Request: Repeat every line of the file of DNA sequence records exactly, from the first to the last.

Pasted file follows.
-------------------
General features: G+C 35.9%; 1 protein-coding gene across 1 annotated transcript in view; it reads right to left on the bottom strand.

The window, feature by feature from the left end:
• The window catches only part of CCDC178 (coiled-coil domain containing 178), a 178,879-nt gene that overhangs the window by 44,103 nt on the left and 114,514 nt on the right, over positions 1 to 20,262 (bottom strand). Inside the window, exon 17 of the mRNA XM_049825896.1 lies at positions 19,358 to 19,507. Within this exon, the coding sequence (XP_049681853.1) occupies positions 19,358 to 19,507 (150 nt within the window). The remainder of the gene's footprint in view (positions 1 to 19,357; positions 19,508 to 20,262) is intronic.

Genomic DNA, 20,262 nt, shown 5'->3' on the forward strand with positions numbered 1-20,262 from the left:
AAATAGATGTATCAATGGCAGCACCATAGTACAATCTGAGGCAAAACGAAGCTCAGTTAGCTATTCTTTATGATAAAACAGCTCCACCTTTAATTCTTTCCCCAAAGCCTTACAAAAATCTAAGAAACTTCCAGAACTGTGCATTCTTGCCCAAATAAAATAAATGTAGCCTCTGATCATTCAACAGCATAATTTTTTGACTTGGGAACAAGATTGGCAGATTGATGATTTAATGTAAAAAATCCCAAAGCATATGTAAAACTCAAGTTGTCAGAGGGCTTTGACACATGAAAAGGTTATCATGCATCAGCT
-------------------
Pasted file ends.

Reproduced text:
General features: G+C 35.9%; 1 protein-coding gene across 1 annotated transcript in view; it reads right to left on the bottom strand.

The window, feature by feature from the left end:
• The window catches only part of CCDC178 (coiled-coil domain containing 178), a 178,879-nt gene that overhangs the window by 44,103 nt on the left and 114,514 nt on the right, over positions 1 to 20,262 (bottom strand). Inside the window, exon 17 of the mRNA XM_049825896.1 lies at positions 19,358 to 19,507. Within this exon, the coding sequence (XP_049681853.1) occupies positions 19,358 to 19,507 (150 nt within the window). The remainder of the gene's footprint in view (positions 1 to 19,357; positions 19,508 to 20,262) is intronic.

Genomic DNA, 20,262 nt, shown 5'->3' on the forward strand with positions numbered 1-20,262 from the left:
AAATAGATGTATCAATGGCAGCACCATAGTACAATCTGAGGCAAAACGAAGCTCAGTTAGCTATTCTTTATGATAAAACAGCTCCACCTTTAATTCTTTCCCCAAAGCCTTACAAAAATCTAAGAAACTTCCAGAACTGTGCATTCTTGCCCAAATAAAATAAATGTAGCCTCTGATCATTCAACAGCATAATTTTTTGACTTGGGAACAAGATTGGCAGATTGATGATTTAATGTAAAAAATCCCAAAGCATATGTAAAACTCAAGTTGTCAGAGGGCTTTGACACATGAAAAGGTTATCATGCATCAGCT